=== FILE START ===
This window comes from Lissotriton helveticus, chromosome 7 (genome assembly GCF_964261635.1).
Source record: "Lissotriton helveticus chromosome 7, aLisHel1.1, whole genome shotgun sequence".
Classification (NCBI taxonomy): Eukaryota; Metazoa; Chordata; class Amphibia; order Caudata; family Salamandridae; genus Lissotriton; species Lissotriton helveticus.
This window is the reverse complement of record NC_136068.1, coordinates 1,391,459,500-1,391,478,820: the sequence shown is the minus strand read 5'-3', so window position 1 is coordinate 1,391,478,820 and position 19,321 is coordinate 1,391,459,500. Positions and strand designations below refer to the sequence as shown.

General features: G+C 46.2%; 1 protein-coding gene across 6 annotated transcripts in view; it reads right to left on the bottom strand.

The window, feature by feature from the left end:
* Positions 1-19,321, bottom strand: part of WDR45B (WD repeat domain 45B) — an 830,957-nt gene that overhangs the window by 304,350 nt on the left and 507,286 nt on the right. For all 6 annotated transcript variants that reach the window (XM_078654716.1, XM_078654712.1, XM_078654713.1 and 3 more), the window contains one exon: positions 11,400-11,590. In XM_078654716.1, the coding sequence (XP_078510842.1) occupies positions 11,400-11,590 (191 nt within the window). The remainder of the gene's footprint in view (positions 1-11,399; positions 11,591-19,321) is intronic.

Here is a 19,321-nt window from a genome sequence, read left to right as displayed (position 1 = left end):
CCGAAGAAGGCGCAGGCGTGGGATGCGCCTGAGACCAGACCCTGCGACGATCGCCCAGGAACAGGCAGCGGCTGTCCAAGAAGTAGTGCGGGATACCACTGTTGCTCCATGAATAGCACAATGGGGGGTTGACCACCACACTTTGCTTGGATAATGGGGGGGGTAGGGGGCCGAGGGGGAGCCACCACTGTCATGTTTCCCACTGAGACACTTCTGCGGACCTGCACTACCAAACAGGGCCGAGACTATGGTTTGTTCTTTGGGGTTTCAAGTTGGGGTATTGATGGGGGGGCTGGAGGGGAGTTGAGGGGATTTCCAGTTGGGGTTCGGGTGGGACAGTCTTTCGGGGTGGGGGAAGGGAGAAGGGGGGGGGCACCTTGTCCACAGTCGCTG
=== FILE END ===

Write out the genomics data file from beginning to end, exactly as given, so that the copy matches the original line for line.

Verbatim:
This window comes from Lissotriton helveticus, chromosome 7 (genome assembly GCF_964261635.1).
Source record: "Lissotriton helveticus chromosome 7, aLisHel1.1, whole genome shotgun sequence".
Classification (NCBI taxonomy): Eukaryota; Metazoa; Chordata; class Amphibia; order Caudata; family Salamandridae; genus Lissotriton; species Lissotriton helveticus.
This window is the reverse complement of record NC_136068.1, coordinates 1,391,459,500-1,391,478,820: the sequence shown is the minus strand read 5'-3', so window position 1 is coordinate 1,391,478,820 and position 19,321 is coordinate 1,391,459,500. Positions and strand designations below refer to the sequence as shown.

General features: G+C 46.2%; 1 protein-coding gene across 6 annotated transcripts in view; it reads right to left on the bottom strand.

The window, feature by feature from the left end:
* Positions 1-19,321, bottom strand: part of WDR45B (WD repeat domain 45B) — an 830,957-nt gene that overhangs the window by 304,350 nt on the left and 507,286 nt on the right. For all 6 annotated transcript variants that reach the window (XM_078654716.1, XM_078654712.1, XM_078654713.1 and 3 more), the window contains one exon: positions 11,400-11,590. In XM_078654716.1, the coding sequence (XP_078510842.1) occupies positions 11,400-11,590 (191 nt within the window). The remainder of the gene's footprint in view (positions 1-11,399; positions 11,591-19,321) is intronic.

Here is a 19,321-nt window from a genome sequence, read left to right as displayed (position 1 = left end):
CCGAAGAAGGCGCAGGCGTGGGATGCGCCTGAGACCAGACCCTGCGACGATCGCCCAGGAACAGGCAGCGGCTGTCCAAGAAGTAGTGCGGGATACCACTGTTGCTCCATGAATAGCACAATGGGGGGTTGACCACCACACTTTGCTTGGATAATGGGGGGGGTAGGGGGCCGAGGGGGAGCCACCACTGTCATGTTTCCCACTGAGACACTTCTGCGGACCTGCACTACCAAACAGGGCCGAGACTATGGTTTGTTCTTTGGGGTTTCAAGTTGGGGTATTGATGGGGGGGCTGGAGGGGAGTTGAGGGGATTTCCAGTTGGGGTTCGGGTGGGACAGTCTTTCGGGGTGGGGGAAGGGAGAAGGGGGGGGGCACCTTGTCCACAGTCGCTG